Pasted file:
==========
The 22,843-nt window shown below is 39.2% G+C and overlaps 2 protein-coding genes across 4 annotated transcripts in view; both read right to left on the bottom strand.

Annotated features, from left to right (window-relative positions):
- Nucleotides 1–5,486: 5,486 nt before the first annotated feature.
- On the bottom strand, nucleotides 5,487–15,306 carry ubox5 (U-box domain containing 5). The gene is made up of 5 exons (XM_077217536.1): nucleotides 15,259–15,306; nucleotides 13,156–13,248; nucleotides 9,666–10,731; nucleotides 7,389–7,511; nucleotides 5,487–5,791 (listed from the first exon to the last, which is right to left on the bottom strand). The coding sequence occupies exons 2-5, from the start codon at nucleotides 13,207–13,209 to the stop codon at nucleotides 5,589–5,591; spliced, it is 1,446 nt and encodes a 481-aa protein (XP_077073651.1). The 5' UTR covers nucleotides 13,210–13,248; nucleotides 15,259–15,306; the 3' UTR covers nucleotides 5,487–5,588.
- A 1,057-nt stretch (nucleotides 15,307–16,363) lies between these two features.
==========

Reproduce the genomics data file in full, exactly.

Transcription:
The 22,843-nt window shown below is 39.2% G+C and overlaps 2 protein-coding genes across 4 annotated transcripts in view; both read right to left on the bottom strand.

Annotated features, from left to right (window-relative positions):
- Nucleotides 1–5,486: 5,486 nt before the first annotated feature.
- On the bottom strand, nucleotides 5,487–15,306 carry ubox5 (U-box domain containing 5). The gene is made up of 5 exons (XM_077217536.1): nucleotides 15,259–15,306; nucleotides 13,156–13,248; nucleotides 9,666–10,731; nucleotides 7,389–7,511; nucleotides 5,487–5,791 (listed from the first exon to the last, which is right to left on the bottom strand). The coding sequence occupies exons 2-5, from the start codon at nucleotides 13,207–13,209 to the stop codon at nucleotides 5,589–5,591; spliced, it is 1,446 nt and encodes a 481-aa protein (XP_077073651.1). The 5' UTR covers nucleotides 13,210–13,248; nucleotides 15,259–15,306; the 3' UTR covers nucleotides 5,487–5,588.
- A 1,057-nt stretch (nucleotides 15,307–16,363) lies between these two features.